The news on salmon farms, however, gets worse by the year. The industry’s expansion since 1980 has put hundreds of salmon farms on cold-water coasts in Europe, Asia and North and South America, raising hundreds of millions of fish. About 85 percent of these are Atlantic salmon. A decade ago, we knew that Atlantics sometimes escaped from pens, but it was not clear how many escaped or whether they messed with wild salmon or wild-salmon habitat. Now we know that millions escape, that they disrupt feeding and spawning behavior of wild salmon in both the Atlantic and Pacific oceans, that they enter and even colonize streams, and that they directly compete with both native Atlantic and Pacific salmon. Though they don’t crossbreed with Pacifics, they can disrupt their spawning. Confirmed too are suspicions that farms spread disease and parasites to wild salmon stocks. All this adds to the tremendous pressure already on wild salmon stocks from habitat loss and overfishing.
This, then is the part of the formula that has changed for the worse: the environmental variables associated with farmed salmon look far less attractive than they did a decade ago, even as the industry has almost tripled in size.
An emphatic illustration of this emerged as I was writing this article. This one involved sea lice. Sea lice routinely parasitize wild adult salmon without killing them. But because the lice can’t live in fresh water, they die as the wild fish move upstream to spawn, leaving juvenile salmon unmolested during their early growth periods in the stream. Even after they enter the sea, young salmon usually run into sea lice only occasionally, at exposures they can handle.
But sea lice infest salmon farms heavily, thriving in the crowded conditions. We knew this 20 years ago, but were told they wouldn’t spread to wild populations. By 10 years ago research had proven that the lice did spread to wild populations, and by five years ago we knew that high concentrations of lice from fish farms were killing some wild fish.
But did they kill enough salmon to harm whole populations? The industry said “No.” But a paper in the journal Science published last December demonstrated convincingly that sea lice from salmon farms in British Columbia’s Broughton archipelago, a collection of islands and channels between North Vancouver Island and the mainland, are exterminating entire native runs of pink salmon.
The salmon industry at Broughton mirrors the industry’s worldwide development. Broughton got its first farms in the late 1980s, and by 2005 it had over 20 farms holding millions of Atlantics. These farms were releasing tens of millions of sea lice. Over the past five years these sea lice, floating in great density in the channels in which the salmon farms float, have forced virtually every pink salmon leaving the Broughton archipelago to swim through an infested gauntlet to try to reach the ocean. The wild pink fingerlings, their skin still unscaled, pick up two, three, a half-dozen lice apiece—tolerable to adults, perhaps, but not to these finger-sized smolts. “They are not equipped to survive this,” says Alexandra Morton, director of the Salmon Coast Field Station and a co-author of the paper, “and they don’t.” This infestation is wiping out the wild pink salmon runs whose rivers flow from the mainland into the Broughton archipelago. Analysis of returns and comparisons to nearby rivers without farms show the lice are killing 80 percent of the pinks that run the sea-lice gauntlet. At that rate, and with the pinks’ two-year-long life cycle, the several river populations of pink salmon that must run the Broughton gauntlet could be 99 percent extinct by 2011.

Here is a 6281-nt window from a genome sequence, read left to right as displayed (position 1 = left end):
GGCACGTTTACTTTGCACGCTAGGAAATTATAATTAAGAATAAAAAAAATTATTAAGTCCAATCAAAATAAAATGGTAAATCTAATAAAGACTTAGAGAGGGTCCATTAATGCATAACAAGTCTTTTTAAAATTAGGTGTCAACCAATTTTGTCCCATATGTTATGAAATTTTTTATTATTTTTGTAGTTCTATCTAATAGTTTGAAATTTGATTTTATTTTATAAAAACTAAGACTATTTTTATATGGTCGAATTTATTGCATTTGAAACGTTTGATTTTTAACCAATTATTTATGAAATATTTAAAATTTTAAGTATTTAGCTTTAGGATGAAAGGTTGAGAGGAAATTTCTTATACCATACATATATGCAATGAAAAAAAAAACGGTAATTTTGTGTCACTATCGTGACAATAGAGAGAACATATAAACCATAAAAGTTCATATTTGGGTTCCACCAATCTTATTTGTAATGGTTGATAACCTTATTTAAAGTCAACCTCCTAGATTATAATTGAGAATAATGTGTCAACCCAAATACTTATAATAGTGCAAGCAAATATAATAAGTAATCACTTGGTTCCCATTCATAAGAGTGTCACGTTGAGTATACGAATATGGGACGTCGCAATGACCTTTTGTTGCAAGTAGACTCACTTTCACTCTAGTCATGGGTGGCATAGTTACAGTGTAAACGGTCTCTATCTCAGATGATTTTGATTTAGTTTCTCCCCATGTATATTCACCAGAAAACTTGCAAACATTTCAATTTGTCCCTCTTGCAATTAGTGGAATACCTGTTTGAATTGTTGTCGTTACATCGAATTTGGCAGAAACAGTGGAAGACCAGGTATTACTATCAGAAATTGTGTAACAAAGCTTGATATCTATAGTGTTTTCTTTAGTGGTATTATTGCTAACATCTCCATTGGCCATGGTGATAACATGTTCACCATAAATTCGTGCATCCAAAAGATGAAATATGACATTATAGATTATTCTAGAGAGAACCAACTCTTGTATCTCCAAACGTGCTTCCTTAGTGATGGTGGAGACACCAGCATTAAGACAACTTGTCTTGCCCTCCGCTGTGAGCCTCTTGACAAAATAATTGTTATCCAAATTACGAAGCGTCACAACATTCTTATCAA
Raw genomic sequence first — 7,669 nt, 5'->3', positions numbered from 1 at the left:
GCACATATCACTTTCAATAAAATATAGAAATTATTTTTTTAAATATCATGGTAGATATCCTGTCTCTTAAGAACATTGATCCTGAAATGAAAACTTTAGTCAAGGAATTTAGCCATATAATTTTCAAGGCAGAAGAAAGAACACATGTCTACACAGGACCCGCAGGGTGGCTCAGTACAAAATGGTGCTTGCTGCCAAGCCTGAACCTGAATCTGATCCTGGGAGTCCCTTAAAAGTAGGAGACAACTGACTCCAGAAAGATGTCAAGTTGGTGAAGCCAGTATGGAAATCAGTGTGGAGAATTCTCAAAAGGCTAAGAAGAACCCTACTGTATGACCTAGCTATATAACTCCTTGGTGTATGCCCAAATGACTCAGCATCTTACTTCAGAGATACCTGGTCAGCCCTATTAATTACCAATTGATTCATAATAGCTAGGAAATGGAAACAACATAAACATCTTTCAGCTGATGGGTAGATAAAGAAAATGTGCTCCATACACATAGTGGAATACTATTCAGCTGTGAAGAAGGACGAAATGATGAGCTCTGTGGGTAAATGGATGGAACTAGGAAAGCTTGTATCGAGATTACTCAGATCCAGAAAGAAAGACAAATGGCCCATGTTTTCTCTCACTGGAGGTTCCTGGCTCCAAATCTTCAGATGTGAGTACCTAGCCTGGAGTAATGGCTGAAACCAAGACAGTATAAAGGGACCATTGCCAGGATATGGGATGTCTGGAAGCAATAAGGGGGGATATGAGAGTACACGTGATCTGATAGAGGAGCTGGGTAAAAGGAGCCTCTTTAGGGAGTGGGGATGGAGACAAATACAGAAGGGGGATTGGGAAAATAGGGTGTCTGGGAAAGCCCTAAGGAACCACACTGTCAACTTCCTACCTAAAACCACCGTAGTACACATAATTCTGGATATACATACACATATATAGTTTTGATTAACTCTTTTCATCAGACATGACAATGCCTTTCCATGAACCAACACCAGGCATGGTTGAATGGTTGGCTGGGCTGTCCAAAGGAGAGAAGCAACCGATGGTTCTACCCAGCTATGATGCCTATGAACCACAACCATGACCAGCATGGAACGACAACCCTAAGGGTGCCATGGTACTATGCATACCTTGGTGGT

Maybe this is not so bad. This is only one river basin, and the salmon are pinks, which, being low-fat and lacking that salmony taste, mostly get smoked, salted or canned. And the pink-salmon populations in other rivers will be unaffected, at least as long as no one builds salmon farms in their river mouths. Yet the either-or nature of this disaster deeply disturbs me. It could hardly be more clear: we must either close those farms or kiss those runs of wild salmon goodbye.
I’m increasingly convinced that the larger issue of farmed versus wild salmon poses a similar choice. The withering array of injuries that salmon farms inflict on wild salmon forces a sort of long-range consumer decision. This is not like deciding whether you want free-range versus conventional chicken for tonight’s dinner; that’s a decision with limited echo. To decide that you may as well eat farmed Atlantic tonight, however, is to decide, in a very real sense, that you may as well eat farmed salmon, and farmed salmon only, forever. You may feel differently. But that just doesn’t sit well with me. For now, anyway, I’ve eaten my last farmed salmon.
The promising part—there is hope here—is that forsaking farmed salmon for wild might actually press the salmon aquaculture industry to change. The technology exists now to raise farmed salmon in floating, solid-sided tanks—a container more floating aquarium than net—that avoid almost all the drawbacks of net pens. The fish can’t escape; pests can’t enter or escape; water can be filtered and cleaned of waste.
This low-impact solution would realize aquaculture’s true potential, just as good catfish operations do. Companies in British Columbia, Iceland and Norway are testing prototypes. The catch is that even if they work, they’ll be costly, producing fish pricier than other farmed fish (though possibly cheaper than wild), and it’s not clear whether consumers will pay the premium. Yet investors might find the necessary courage if enough consumers stop buying conventionally farmed salmon.
The consumers, of course: that would be you and me. Holding out for lower-impact farmed salmon—and eating only wild salmon in the meantime—is a sacrifice of sorts. It means eating fresh salmon seasonally and paying more for it when you do. It means eating fish that, because they come from various places and live varying lives, will be less consistent in flavor than farmed salmon are; sometimes they’ll taste better, sometimes not. But in the realm of things, that set of trade-offs sounds pretty good to me. I’d even say it sounds OK.
David Dobbs writes on science, culture and the environment for The New York Times Magazine, Audubon and other publications.